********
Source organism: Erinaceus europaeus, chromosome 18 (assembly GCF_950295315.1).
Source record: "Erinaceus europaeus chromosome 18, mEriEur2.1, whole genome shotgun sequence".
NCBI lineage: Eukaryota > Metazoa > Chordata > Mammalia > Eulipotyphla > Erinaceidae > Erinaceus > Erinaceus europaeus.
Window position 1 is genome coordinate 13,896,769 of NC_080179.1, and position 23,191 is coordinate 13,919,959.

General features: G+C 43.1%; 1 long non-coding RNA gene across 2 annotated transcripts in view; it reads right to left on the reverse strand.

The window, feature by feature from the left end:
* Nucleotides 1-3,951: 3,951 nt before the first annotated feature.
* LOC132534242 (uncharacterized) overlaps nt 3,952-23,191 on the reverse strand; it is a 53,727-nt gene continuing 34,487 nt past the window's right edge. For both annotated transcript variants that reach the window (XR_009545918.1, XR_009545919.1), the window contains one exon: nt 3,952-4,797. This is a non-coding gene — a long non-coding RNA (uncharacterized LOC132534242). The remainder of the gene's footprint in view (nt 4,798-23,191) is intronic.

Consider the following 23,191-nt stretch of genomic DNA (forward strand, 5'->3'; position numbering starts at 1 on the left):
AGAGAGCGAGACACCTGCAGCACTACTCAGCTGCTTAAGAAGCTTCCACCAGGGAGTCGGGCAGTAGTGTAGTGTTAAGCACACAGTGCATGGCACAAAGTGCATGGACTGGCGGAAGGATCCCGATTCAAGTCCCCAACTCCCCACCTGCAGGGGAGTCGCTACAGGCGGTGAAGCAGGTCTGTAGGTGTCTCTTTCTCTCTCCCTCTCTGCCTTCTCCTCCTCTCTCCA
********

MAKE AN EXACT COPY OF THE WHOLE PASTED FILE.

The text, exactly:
Source organism: Erinaceus europaeus, chromosome 18 (assembly GCF_950295315.1).
Source record: "Erinaceus europaeus chromosome 18, mEriEur2.1, whole genome shotgun sequence".
NCBI lineage: Eukaryota > Metazoa > Chordata > Mammalia > Eulipotyphla > Erinaceidae > Erinaceus > Erinaceus europaeus.
Window position 1 is genome coordinate 13,896,769 of NC_080179.1, and position 23,191 is coordinate 13,919,959.

General features: G+C 43.1%; 1 long non-coding RNA gene across 2 annotated transcripts in view; it reads right to left on the reverse strand.

The window, feature by feature from the left end:
* Nucleotides 1-3,951: 3,951 nt before the first annotated feature.
* LOC132534242 (uncharacterized) overlaps nt 3,952-23,191 on the reverse strand; it is a 53,727-nt gene continuing 34,487 nt past the window's right edge. For both annotated transcript variants that reach the window (XR_009545918.1, XR_009545919.1), the window contains one exon: nt 3,952-4,797. This is a non-coding gene — a long non-coding RNA (uncharacterized LOC132534242). The remainder of the gene's footprint in view (nt 4,798-23,191) is intronic.

Consider the following 23,191-nt stretch of genomic DNA (forward strand, 5'->3'; position numbering starts at 1 on the left):
AGAGAGCGAGACACCTGCAGCACTACTCAGCTGCTTAAGAAGCTTCCACCAGGGAGTCGGGCAGTAGTGTAGTGTTAAGCACACAGTGCATGGCACAAAGTGCATGGACTGGCGGAAGGATCCCGATTCAAGTCCCCAACTCCCCACCTGCAGGGGAGTCGCTACAGGCGGTGAAGCAGGTCTGTAGGTGTCTCTTTCTCTCTCCCTCTCTGCCTTCTCCTCCTCTCTCCA